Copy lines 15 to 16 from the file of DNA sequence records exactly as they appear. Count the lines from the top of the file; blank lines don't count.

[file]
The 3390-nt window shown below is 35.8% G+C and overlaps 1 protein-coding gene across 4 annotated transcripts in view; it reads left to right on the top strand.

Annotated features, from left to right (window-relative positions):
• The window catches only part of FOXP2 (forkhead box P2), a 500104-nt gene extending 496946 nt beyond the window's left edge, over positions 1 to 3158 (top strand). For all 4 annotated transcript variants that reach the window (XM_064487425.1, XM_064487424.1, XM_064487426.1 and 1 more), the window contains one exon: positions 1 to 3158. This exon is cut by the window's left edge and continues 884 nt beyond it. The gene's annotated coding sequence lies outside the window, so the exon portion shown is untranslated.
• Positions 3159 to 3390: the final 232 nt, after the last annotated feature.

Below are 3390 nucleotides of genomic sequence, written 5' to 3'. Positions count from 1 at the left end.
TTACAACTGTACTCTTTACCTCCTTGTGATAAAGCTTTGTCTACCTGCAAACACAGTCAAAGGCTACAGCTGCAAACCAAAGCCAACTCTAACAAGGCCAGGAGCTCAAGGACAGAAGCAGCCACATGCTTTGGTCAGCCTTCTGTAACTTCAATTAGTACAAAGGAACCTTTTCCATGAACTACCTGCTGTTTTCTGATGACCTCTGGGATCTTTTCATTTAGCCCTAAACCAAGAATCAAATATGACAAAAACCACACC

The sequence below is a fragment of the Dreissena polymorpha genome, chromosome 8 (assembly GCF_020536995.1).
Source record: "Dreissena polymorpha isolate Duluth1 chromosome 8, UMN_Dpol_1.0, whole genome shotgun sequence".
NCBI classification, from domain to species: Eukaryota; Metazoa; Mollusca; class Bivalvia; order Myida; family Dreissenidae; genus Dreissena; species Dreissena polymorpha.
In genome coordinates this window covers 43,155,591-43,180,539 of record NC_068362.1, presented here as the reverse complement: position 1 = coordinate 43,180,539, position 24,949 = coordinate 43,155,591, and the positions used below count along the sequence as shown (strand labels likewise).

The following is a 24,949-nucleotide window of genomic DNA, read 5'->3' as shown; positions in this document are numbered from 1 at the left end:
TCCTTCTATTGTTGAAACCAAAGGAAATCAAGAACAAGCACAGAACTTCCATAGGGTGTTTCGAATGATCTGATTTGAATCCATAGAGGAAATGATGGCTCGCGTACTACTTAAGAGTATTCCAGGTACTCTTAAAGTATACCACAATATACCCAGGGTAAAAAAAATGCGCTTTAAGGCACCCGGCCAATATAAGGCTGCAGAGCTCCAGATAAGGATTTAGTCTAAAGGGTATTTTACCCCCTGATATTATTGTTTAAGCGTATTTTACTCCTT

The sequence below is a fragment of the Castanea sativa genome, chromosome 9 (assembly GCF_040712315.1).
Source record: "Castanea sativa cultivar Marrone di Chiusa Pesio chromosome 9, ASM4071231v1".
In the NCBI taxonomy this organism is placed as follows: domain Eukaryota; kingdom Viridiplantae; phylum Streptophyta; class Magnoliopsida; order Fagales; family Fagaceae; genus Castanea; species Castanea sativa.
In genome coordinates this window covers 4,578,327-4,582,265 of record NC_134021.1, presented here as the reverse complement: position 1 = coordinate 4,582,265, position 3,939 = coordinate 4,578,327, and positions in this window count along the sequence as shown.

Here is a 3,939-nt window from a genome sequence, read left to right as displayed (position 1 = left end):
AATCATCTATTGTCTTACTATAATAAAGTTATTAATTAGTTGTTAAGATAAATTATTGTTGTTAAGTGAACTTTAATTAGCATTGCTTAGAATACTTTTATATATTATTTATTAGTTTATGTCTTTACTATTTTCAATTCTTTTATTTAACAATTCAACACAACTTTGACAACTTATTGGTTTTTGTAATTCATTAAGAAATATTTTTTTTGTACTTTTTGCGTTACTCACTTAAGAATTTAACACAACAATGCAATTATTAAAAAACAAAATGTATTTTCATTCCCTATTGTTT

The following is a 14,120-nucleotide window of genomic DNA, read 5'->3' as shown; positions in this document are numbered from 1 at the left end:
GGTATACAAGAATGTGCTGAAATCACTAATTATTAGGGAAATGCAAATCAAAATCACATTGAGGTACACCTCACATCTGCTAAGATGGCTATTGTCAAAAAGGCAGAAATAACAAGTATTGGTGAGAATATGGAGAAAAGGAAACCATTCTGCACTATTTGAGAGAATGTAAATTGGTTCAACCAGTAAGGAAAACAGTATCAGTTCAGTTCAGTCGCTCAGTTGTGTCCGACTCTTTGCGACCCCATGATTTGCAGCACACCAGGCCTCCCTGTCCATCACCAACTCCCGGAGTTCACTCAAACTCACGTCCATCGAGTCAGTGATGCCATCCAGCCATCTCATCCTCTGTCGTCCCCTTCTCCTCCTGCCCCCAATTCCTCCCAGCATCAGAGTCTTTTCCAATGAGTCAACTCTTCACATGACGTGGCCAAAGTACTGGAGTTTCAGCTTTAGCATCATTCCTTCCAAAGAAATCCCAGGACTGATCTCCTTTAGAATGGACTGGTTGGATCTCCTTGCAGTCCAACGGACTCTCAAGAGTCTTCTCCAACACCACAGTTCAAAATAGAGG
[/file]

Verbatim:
In the NCBI taxonomy this organism is placed as follows: domain Eukaryota; kingdom Viridiplantae; phylum Streptophyta; class Magnoliopsida; order Fagales; family Fagaceae; genus Castanea; species Castanea sativa.
In genome coordinates this window covers 4,578,327-4,582,265 of record NC_134021.1, presented here as the reverse complement: position 1 = coordinate 4,582,265, position 3,939 = coordinate 4,578,327, and positions in this window count along the sequence as shown.